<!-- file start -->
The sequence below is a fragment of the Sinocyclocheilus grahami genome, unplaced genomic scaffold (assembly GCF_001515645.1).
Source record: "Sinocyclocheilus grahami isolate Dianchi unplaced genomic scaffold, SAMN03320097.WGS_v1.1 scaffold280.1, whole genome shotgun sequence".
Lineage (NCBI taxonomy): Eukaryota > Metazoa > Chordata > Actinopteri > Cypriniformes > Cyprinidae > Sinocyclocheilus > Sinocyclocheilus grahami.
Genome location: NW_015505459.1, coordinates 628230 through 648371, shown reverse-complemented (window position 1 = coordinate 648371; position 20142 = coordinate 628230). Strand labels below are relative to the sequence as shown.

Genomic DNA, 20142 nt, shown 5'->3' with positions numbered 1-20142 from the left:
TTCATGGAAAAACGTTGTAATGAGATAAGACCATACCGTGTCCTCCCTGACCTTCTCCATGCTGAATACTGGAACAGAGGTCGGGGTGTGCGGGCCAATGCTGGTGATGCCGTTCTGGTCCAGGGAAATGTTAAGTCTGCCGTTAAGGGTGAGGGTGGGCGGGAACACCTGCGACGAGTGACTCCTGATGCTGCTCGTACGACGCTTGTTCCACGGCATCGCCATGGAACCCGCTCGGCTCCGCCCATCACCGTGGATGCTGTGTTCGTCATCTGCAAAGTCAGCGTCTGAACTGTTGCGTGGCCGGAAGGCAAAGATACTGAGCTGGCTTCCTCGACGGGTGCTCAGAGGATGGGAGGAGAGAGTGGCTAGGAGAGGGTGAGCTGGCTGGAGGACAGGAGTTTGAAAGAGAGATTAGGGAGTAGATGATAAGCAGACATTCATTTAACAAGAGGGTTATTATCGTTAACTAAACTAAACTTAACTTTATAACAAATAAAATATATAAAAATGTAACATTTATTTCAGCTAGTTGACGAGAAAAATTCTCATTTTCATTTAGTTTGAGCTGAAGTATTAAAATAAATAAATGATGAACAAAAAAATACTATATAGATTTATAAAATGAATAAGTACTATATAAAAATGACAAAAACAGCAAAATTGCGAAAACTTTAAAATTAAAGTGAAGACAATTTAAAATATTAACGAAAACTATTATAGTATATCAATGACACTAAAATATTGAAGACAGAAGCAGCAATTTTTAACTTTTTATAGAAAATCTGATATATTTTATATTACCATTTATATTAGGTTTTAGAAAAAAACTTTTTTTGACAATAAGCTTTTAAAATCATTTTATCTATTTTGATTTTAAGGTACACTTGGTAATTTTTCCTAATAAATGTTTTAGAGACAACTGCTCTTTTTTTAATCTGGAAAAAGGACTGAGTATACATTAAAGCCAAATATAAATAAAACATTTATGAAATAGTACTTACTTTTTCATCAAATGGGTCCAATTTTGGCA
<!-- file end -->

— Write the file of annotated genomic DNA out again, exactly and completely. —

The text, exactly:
The sequence below is a fragment of the Sinocyclocheilus grahami genome, unplaced genomic scaffold (assembly GCF_001515645.1).
Source record: "Sinocyclocheilus grahami isolate Dianchi unplaced genomic scaffold, SAMN03320097.WGS_v1.1 scaffold280.1, whole genome shotgun sequence".
Lineage (NCBI taxonomy): Eukaryota > Metazoa > Chordata > Actinopteri > Cypriniformes > Cyprinidae > Sinocyclocheilus > Sinocyclocheilus grahami.
Genome location: NW_015505459.1, coordinates 628230 through 648371, shown reverse-complemented (window position 1 = coordinate 648371; position 20142 = coordinate 628230). Strand labels below are relative to the sequence as shown.

Genomic DNA, 20142 nt, shown 5'->3' with positions numbered 1-20142 from the left:
TTCATGGAAAAACGTTGTAATGAGATAAGACCATACCGTGTCCTCCCTGACCTTCTCCATGCTGAATACTGGAACAGAGGTCGGGGTGTGCGGGCCAATGCTGGTGATGCCGTTCTGGTCCAGGGAAATGTTAAGTCTGCCGTTAAGGGTGAGGGTGGGCGGGAACACCTGCGACGAGTGACTCCTGATGCTGCTCGTACGACGCTTGTTCCACGGCATCGCCATGGAACCCGCTCGGCTCCGCCCATCACCGTGGATGCTGTGTTCGTCATCTGCAAAGTCAGCGTCTGAACTGTTGCGTGGCCGGAAGGCAAAGATACTGAGCTGGCTTCCTCGACGGGTGCTCAGAGGATGGGAGGAGAGAGTGGCTAGGAGAGGGTGAGCTGGCTGGAGGACAGGAGTTTGAAAGAGAGATTAGGGAGTAGATGATAAGCAGACATTCATTTAACAAGAGGGTTATTATCGTTAACTAAACTAAACTTAACTTTATAACAAATAAAATATATAAAAATGTAACATTTATTTCAGCTAGTTGACGAGAAAAATTCTCATTTTCATTTAGTTTGAGCTGAAGTATTAAAATAAATAAATGATGAACAAAAAAATACTATATAGATTTATAAAATGAATAAGTACTATATAAAAATGACAAAAACAGCAAAATTGCGAAAACTTTAAAATTAAAGTGAAGACAATTTAAAATATTAACGAAAACTATTATAGTATATCAATGACACTAAAATATTGAAGACAGAAGCAGCAATTTTTAACTTTTTATAGAAAATCTGATATATTTTATATTACCATTTATATTAGGTTTTAGAAAAAAACTTTTTTTGACAATAAGCTTTTAAAATCATTTTATCTATTTTGATTTTAAGGTACACTTGGTAATTTTTCCTAATAAATGTTTTAGAGACAACTGCTCTTTTTTTAATCTGGAAAAAGGACTGAGTATACATTAAAGCCAAATATAAATAAAACATTTATGAAATAGTACTTACTTTTTCATCAAATGGGTCCAATTTTGGCA